I first picked up a full EDT of this gem in early 2009 when the closest Sephora to me opened. Light Blue Pour Homme makes my knees weak just thinking about it. When people think of citrus scents, they think of crisp, juicy, tangy tones that bite the senses. However, like the ever-popular orange creamsicle, Light Blue does something to the mandarin and grapefruit peel topnotes to strip them of the almost sour bite eponymous with citrus, and instead leaves the fresh, smooth, fruity body. It's this olfactory sense's tromple l'oeil that makes Light Blue sit harmoniously between summer and athletic fragrance groups: the athletic freshness without the stereotypical chill of mints, and the summer warmth without the stereotypical tanginess of citrus and sparkling spices. Middle notes add a more perfumed wood sense to the fragrance overall, but like a cloud dusted with shimmering copper, the musky base notes let the lighter scents sit on a firmer metallic base that prevents the men's version of Light Blue from becoming a feminine fragrance.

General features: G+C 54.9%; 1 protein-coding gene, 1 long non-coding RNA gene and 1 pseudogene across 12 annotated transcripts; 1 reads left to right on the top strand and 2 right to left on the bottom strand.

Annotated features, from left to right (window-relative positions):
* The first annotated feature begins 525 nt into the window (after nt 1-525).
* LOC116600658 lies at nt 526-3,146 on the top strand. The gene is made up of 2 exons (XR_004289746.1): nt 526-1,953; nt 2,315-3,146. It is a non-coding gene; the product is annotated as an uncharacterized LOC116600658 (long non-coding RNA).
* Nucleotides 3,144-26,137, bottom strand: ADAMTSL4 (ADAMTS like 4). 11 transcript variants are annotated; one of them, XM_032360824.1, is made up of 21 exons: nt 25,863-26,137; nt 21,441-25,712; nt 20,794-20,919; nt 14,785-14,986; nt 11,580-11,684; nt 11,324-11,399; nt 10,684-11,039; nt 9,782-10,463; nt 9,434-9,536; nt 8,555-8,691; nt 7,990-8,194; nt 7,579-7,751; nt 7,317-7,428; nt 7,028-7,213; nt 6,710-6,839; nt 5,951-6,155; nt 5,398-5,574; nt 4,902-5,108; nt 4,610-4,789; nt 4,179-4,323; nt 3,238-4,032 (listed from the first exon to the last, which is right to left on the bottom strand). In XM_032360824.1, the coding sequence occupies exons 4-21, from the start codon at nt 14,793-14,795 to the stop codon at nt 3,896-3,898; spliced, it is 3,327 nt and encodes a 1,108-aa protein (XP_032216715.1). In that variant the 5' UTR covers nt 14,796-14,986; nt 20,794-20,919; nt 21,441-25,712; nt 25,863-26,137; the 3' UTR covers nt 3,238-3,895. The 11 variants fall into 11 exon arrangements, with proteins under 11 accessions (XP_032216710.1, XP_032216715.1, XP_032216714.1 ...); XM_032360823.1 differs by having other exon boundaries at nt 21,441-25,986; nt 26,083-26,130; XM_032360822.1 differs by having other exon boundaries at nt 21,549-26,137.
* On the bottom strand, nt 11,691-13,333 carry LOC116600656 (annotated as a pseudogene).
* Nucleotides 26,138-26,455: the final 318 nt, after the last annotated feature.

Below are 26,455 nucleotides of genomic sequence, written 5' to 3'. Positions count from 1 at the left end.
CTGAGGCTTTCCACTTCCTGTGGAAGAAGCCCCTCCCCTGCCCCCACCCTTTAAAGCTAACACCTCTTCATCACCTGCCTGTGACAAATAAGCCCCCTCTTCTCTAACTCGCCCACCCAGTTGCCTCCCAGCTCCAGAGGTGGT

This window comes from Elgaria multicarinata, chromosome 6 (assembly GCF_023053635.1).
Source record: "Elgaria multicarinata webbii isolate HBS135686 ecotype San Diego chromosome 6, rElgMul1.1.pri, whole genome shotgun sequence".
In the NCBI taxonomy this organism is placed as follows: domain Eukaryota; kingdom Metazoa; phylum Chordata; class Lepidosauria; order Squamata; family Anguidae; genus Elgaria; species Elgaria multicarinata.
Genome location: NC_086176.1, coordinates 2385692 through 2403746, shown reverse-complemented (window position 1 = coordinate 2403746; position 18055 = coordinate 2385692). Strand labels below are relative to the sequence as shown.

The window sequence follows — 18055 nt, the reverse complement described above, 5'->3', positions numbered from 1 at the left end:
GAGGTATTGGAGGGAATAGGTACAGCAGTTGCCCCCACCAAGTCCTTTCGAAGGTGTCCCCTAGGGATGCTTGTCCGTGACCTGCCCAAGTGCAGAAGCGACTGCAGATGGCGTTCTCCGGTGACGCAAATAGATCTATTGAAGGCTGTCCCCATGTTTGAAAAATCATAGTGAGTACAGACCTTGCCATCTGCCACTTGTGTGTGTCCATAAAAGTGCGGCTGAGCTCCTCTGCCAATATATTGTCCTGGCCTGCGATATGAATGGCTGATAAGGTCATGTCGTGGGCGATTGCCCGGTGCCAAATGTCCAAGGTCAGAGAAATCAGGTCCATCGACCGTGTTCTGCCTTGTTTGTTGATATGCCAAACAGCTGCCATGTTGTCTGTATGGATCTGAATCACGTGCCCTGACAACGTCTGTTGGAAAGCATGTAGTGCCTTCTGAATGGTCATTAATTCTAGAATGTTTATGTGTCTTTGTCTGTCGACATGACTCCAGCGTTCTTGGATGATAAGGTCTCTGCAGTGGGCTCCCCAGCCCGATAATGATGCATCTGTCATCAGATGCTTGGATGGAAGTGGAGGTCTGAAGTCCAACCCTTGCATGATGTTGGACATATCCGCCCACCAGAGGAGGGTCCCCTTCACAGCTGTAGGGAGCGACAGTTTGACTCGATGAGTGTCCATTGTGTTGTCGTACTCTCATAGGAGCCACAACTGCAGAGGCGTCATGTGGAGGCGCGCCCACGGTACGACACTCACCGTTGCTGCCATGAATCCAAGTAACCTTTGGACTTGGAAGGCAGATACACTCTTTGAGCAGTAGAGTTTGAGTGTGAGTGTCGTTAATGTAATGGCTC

My preferred time to wear? During the height of any dry part of summer. You will have that summer scent nailed without the overdone mints (don't get me wrong, I absolutely love mints) which can fight your environs rather than complement it.

Light Blue Pour Homme won the 2008 FiFi Award for Best Fragance in the Men's Luxe category.

Argent's Random Artistic Fragrance Word Association

Commuter ferry. Peaches and cream. Yellow sand. Vines. Lamp posts. Brick arcade. Sunset. Flower shop. Tote bags. White briefs. Lip balm. Receipts. Crosswalks. Antipasti. Pencil lead. Suede.


Light Blue Pour Homme by Dolce & Gabbana is an essential fragrance for a summer lover's arsenal. From its rounded citrus corners to its musky core, this versatile fragrance is hard to wear wrong, even in the dead of winter for those who dare to wear white after Labor Day and set fashion trends instead of follow them.

Rank It Up!

7 of 7 Sprays

Saturday, May 12, 2012

Just a little lick of lemon